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Steven Teasdale

(REAL NAME)
 
Helpful votes received on reviews: 84% (65 of 77)
Location: Markham, ON
In My Own Words:
I am father of two and avid reader. I read as much and as widely as possible; in effect, obtaining a lifelong educational experience through books. I am also a music fan, with interest in creative musicians overlooked by mainstream media.

Interests
history of ideas, Renaissance humanism and neoplatonism, human rights, environmental ethics, history of mathematics, mythological archetypes in the arts, 20th century poetry, transcendentalism, Canadian art and literature, liberalism and democracy
 

Reviews

Top Reviewer Ranking: 212,015 - Total Helpful Votes: 65 of 77
Divisadero by Michael Ondaatje
Divisadero by Michael Ondaatje
0 of 1 people found the following review helpful
A close runner-up for my favourite book in 2007 was Divisadero. Another sublime read by Ondaatje that, as the title implies, examines the divisions (intentional, unintentional, emotional, physical, and geographical, among others) within the interweaving lives of seemingly disparate characters. Ondaatje's elegant prose is the highlight, providing just enough illumination while leaving room for open-ended interpretation.
Cockroach by Rawi Hage
Cockroach by Rawi Hage
9 of 11 people found the following review helpful
4.0 out of 5 stars The outsider's lament, Dec 1 2008
Rawi Hage's second novel Cockroach takes place during a frigid Montreal winter and details the picaresque adventures of an unnamed protagonist, a recent immigrant from the Middle East and self-professed thief who often envisions himself as a giant cockroach. Hage is the recent winner of English literature's richest prize, the IMPAC Dublin Literary Award, for his debut novel DeNiro's Game (which I did not read); as such, there has been a considerable degree of anticipation for this new book.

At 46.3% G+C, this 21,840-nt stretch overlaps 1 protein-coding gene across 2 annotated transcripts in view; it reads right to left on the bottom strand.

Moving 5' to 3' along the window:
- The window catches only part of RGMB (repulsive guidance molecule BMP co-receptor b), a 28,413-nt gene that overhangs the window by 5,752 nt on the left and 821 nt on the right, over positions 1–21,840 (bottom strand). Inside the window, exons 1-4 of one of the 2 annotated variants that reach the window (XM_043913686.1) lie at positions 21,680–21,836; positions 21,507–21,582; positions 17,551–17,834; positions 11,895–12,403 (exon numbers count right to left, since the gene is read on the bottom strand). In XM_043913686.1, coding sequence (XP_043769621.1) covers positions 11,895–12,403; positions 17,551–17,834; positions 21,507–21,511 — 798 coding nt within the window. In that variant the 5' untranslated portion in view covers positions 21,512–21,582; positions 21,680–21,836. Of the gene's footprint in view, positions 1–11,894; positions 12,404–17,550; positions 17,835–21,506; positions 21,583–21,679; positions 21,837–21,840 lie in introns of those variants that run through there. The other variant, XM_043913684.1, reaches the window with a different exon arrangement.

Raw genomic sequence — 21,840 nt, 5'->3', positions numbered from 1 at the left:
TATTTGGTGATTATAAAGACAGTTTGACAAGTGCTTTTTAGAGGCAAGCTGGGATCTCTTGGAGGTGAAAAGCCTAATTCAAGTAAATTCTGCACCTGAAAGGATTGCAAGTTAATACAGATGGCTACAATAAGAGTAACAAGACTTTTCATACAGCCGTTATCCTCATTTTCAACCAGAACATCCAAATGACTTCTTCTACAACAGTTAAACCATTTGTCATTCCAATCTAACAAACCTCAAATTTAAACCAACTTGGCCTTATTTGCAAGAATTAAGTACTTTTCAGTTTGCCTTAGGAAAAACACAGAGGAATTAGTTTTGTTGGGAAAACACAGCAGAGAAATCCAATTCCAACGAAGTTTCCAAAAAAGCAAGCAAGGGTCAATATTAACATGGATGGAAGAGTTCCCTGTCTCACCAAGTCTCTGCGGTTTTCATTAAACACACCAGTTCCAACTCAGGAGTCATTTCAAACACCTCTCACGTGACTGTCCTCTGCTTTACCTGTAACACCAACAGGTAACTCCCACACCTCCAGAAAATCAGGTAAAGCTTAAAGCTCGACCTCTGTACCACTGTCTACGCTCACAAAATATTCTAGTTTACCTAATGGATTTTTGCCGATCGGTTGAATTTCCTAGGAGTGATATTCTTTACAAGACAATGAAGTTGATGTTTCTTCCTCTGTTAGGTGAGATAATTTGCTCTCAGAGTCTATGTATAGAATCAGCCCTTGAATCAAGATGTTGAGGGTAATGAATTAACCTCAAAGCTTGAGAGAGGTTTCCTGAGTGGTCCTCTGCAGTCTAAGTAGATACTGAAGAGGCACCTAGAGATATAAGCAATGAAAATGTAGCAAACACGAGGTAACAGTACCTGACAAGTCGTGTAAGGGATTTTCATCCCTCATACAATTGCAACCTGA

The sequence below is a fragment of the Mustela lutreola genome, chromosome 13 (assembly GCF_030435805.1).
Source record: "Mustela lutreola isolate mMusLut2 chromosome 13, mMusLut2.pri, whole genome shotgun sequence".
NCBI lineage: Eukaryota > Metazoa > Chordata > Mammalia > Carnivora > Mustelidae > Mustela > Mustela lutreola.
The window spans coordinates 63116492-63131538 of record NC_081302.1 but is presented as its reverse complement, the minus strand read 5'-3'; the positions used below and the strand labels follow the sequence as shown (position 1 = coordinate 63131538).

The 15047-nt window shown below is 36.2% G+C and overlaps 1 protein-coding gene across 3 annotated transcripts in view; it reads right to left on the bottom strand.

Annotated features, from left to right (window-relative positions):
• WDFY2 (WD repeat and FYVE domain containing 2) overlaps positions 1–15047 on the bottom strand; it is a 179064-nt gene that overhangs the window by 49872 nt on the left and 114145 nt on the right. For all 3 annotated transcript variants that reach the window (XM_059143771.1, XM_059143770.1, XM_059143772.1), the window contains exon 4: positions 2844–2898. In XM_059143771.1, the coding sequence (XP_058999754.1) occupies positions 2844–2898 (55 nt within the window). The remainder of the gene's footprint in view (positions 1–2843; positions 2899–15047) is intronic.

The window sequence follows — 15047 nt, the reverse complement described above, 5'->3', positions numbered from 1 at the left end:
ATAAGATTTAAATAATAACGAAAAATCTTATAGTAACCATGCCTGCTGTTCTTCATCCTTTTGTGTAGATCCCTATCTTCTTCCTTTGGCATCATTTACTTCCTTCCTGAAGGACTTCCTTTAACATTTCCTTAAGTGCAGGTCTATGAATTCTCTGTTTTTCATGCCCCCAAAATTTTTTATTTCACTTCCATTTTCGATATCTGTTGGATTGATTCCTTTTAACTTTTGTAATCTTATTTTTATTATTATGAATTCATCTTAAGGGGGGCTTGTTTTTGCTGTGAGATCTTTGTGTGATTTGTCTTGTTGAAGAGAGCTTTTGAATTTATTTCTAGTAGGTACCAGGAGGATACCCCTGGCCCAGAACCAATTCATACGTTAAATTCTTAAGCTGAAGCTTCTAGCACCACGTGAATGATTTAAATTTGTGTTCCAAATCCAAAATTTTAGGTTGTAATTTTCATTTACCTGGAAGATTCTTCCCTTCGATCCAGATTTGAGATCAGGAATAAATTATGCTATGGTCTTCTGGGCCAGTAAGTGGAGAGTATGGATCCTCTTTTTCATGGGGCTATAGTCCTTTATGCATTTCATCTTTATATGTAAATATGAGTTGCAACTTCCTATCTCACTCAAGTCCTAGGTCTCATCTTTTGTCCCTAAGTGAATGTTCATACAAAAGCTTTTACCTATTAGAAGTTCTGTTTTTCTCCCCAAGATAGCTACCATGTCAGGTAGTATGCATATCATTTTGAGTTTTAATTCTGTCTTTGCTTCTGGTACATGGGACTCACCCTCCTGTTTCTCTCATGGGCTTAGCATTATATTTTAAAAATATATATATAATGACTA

There are two narrative arcs in this novel. The primary arc is a first-person description of the protagonist and his interactions within and without the shadowy émigré community… Read more
Payback: Debt and the Shadow Side of Wealth by Margaret Atwood
17 of 20 people found the following review helpful
4.0 out of 5 stars Debt and redemption, Nov. 13 2008
Given the current worldwide economic situation, it appears rather prescient that the 2008 Massey Lectures are on the subject of debt. In these lectures, Margaret Atwood provides an examination of the concept of debt as a motif in human society, particularly through an examination of the metaphors of debt in western literature. As such, this book only obliquely deals with monetary debts. Rather, the focus is on the more general idea of debt in relation to justice, sin, redemption, balance, and revenge, among other topics.

Atwood begins with the notion of debt and its relationship to fairness, which is ingrained in the psyche of the human race (and other intelligent creatures). In… Read more

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